April 3, 2015 |
It can happen to anyone, including the tech-savvy. You click on a seemingly harmless link, or don't even know what went wrong. Suddenly, you lose access to your own computer, and all your crucial files - or, even worse, files shared by a business. How much would you pay to regain control? Market testing by the bad guys - yes, the tools of capitalism thrive in the Net's back alleys, just as in Silicon Valley - seems to suggest that consumers will pay from $500 to $700 for an outright ransom demand, and that businesses might fork over thousands.
May 1, 2014
Board of Revision of Taxes members must be pleased that their work slowdown buffaloed City Council into giving them whopping raises. Now that they've extracted even more public money for their part-time positions, they're actually doing their jobs again. Before the raises, the members' pay ranged from $150 a day to $70,000 a year, and the board was processing about 150 appeals a week. But now that Council has caved and put them all in the $70,000 club, they've quadrupled their output, processing about 600 appeals a week.
February 28, 2014 |
WHEN Christian Ross reported that his 4-year-old son, Charley, had been kidnapped, Philadelphia police officers told him that drunks had probably taken the boy and would return him once they sobered up. It wasn't until three days later, when Ross received a letter asking for money in exchange for the boy's return, that police realized that they had a new kind of crime on their hands. It was the summer of 1874, and the first recorded kidnapping for ransom in America had struck the Ross family of Germantown.
August 16, 2013 |
AS A CITY prosecutor yesterday told a judge of the multiple disciplinary infractions racked up by Montana Bell in jail since 2011, the defendant looked up and smiled. Bell, 21, had tried to bribe a guard, made crude sexual comments to female guards, threatened a social worker, failed to follow orders and assaulted other inmates, Assistant District Attorney Mark Levenberg told Common Pleas Judge Lillian Ransom. Still, none of that is why Bell was in court. The convicted drug dealer, formerly of Adams Avenue near Orthodox Street, was being sentenced for murdering a woman on July 11, 2011, during a dispute over pills and money.
July 5, 2013 |
"A HIJACKING" turns the pirate capture of a Danish freighter into a controlled, slow-motion thriller that somehow holds you in its chilly trance. One of its odd choices is perspective: Director Tobias Lindholm chooses to tell much of the story from the point of view of the man, Peter (Soren Malling), who runs the shipping company. We meet him as he's confronting some prospective Japanese clients with hard-nosed negotiating tactics - a prologue that defines Peter's no-nonsense personality, and serves as a foil for the more harrowing negotiations to follow.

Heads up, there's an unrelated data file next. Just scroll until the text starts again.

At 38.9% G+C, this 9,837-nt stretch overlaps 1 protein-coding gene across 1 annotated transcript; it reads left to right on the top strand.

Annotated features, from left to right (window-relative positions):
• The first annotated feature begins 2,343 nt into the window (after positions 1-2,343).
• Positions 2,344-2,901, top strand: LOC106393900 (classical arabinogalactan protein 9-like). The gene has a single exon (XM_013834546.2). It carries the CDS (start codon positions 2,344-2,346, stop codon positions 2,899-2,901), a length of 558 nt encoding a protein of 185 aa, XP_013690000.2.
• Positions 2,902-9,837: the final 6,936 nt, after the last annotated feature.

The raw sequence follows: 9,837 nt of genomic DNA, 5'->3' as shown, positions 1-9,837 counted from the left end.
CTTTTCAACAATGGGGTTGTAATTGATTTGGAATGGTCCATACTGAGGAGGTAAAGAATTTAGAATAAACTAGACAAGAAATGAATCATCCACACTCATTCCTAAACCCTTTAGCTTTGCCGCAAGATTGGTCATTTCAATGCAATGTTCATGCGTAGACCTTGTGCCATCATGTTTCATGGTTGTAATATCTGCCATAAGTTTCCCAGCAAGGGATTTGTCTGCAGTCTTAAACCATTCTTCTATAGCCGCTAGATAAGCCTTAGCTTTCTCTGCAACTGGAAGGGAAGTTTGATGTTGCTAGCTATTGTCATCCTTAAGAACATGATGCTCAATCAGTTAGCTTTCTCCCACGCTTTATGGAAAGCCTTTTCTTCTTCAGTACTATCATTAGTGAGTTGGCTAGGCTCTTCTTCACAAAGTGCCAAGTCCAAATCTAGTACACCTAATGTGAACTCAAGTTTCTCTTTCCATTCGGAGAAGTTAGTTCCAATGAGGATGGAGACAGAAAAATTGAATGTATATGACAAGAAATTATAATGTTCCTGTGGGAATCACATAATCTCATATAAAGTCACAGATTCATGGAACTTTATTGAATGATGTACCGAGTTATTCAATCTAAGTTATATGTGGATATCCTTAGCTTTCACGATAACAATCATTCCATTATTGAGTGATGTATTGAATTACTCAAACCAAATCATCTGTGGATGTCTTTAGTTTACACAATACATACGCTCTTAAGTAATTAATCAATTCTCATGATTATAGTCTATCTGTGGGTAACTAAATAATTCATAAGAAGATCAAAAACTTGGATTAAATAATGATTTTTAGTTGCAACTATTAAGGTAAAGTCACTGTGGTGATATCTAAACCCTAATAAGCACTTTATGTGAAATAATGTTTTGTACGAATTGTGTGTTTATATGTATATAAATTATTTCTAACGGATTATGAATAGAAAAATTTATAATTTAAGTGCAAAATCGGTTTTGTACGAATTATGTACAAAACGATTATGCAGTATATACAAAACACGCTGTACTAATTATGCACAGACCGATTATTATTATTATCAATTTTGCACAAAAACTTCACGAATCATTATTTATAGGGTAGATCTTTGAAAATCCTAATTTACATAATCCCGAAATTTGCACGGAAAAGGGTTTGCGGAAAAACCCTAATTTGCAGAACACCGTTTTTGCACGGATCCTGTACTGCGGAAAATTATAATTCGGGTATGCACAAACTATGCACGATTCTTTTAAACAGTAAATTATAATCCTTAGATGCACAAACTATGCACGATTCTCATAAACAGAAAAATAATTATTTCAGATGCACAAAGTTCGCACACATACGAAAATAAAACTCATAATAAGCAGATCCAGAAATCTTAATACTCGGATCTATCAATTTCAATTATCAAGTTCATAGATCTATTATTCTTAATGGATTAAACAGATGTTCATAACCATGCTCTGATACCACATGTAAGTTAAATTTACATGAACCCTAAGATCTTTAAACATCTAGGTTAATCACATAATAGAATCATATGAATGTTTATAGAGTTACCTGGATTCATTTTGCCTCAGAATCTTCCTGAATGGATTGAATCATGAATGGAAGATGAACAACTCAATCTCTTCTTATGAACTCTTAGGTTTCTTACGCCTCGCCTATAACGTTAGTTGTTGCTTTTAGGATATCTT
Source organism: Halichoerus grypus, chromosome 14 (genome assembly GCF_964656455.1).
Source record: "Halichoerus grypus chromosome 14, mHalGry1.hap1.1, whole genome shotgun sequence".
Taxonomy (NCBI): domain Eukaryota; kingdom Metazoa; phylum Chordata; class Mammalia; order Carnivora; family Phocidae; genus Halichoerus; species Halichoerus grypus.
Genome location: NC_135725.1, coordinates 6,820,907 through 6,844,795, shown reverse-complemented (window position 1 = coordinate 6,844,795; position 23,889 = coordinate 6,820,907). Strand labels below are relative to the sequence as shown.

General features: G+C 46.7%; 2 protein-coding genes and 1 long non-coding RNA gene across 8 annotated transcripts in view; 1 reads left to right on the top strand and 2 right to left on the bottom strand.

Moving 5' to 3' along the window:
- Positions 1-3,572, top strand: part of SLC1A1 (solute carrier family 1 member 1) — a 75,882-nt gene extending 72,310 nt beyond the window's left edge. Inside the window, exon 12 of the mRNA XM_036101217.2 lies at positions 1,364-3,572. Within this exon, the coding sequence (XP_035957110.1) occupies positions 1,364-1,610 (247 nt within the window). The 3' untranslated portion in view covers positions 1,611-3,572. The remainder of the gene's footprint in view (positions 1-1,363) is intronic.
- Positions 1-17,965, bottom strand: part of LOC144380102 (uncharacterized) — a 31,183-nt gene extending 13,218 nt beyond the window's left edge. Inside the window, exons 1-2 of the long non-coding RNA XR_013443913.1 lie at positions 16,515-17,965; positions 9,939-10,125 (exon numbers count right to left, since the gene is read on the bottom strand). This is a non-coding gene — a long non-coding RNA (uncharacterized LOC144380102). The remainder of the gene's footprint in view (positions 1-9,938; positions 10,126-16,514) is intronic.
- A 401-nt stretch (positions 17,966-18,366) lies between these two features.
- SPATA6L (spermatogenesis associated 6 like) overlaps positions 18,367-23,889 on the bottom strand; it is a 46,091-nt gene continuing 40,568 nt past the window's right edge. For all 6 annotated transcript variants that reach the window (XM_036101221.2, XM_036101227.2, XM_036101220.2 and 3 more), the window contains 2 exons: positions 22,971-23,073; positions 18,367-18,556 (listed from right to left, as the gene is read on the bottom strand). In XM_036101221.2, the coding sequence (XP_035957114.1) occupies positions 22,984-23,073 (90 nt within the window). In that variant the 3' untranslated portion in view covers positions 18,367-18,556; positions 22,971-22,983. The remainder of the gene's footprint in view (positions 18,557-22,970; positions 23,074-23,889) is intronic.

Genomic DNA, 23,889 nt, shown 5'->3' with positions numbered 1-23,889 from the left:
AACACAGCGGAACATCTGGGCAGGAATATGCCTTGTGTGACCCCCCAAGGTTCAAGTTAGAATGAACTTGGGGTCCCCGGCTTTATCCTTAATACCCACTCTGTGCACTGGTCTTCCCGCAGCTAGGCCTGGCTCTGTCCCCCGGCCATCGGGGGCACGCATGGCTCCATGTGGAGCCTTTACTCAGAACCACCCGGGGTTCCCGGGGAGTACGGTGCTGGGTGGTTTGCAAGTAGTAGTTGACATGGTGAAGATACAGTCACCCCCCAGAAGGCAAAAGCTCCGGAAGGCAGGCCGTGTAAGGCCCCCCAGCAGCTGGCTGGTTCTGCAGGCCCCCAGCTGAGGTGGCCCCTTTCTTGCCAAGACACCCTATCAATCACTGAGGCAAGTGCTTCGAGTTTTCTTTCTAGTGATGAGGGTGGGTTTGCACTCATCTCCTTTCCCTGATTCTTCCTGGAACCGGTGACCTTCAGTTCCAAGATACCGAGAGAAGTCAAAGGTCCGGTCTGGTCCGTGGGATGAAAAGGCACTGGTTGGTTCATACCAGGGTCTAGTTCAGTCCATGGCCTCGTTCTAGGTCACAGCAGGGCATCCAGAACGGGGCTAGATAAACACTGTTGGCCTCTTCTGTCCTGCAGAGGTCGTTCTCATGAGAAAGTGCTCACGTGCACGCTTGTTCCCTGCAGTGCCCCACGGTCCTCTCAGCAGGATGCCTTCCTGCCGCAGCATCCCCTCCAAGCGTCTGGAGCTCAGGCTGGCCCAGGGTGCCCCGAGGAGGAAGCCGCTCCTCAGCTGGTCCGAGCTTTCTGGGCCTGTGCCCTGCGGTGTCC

May 8, 2013 |
Ernest L. Ransome III, 86, of Okatie, S.C., and formerly of Camden County, a nationally ranked college athlete who earned the 1995 Ike Grainger Award from the U.S. Golf Association for more than 25 years of volunteer work, died Sunday, May 5, at the Medical University of South Carolina in Charleston. A 16-year resident of Okatie, he previously resided at Pine Valley Golf Club in Pine Valley, Camden County, a daughter, Elizabeth Ransome, said Tuesday. Mr. Ransome since 1988 had been board chairman of his family firm, Giles & Ransome Inc., distributor of heavy construction equipment, with headquarters in Bensalem.
January 31, 2013 |
On March 1, 1932, the 20-month-old son of the aviator Charles A. Lindbergh was kidnapped for ransom from the family's Hunterdon County, N.J., mansion in a crime that stunned the nation and remains the subject of doubt and speculation more than 80 years later. Now the PBS science program Nova is weighing in on the case, relying on behavioral science and forensics to try to solve it. But, as in past efforts, the program, scheduled to air at 9 p.m. Wednesday on WHYY TV12, offers answers to some questions but raises others as well.
December 27, 2012 |
UGUETH URBINA was released from prison on Saturday after serving about 5 1/2 years of his 14-year sentence. Time off for good behavior, they said. What was his crime? He tried to slice and burn two farm workers suspected of trespassing on his family's Venezuelan ranch. The attack came just 2 weeks after Urbina pitched two-thirds of an inning in the Phillies' final game of 2005. In what was his last big-league season, Urbina went 4-3 with a save and a 4.13 ERA for the Phils. He came to Philadelphia along with Ramon Martinez from Detroit in June in exchange for Placido Polanco, who was traded so that a young Chase Utley could get more at-bats.
November 27, 2012 |
RAGHUNANDAN "Raghu" Yandamuri had money troubles. After losing $50,000 gambling at casinos and running up a $26,268 debt on nine credit cards, the software engineer filed for bankruptcy in California and moved to Pennsylvania for a fresh start. Now, Yandamuri no doubt longs for the days when debt was his worst problem. On Wednesday, he'll be in court in Montgomery County to answer charges that he murdered a baby girl and her grandmother last month in their King of Prussia apartment in a failed ransom scheme.
November 1, 2012 |
Rashivar Karnati didn't know. He shared an apartment in San Jose, Calif., with Raghunandan Yandamuri in 2011, but could recall only one time his roommate visited a casino in Reno. Chendu Tummala had met Yandamuri years earlier in undergraduate school in India. Long after both men moved to the United States, they still hewed to Indian traditions and would never have discussed Yandamuri's gambling problem. "Asking financial information is not a good thing," Tummala told me. "We didn't even know he had filed for bankruptcy.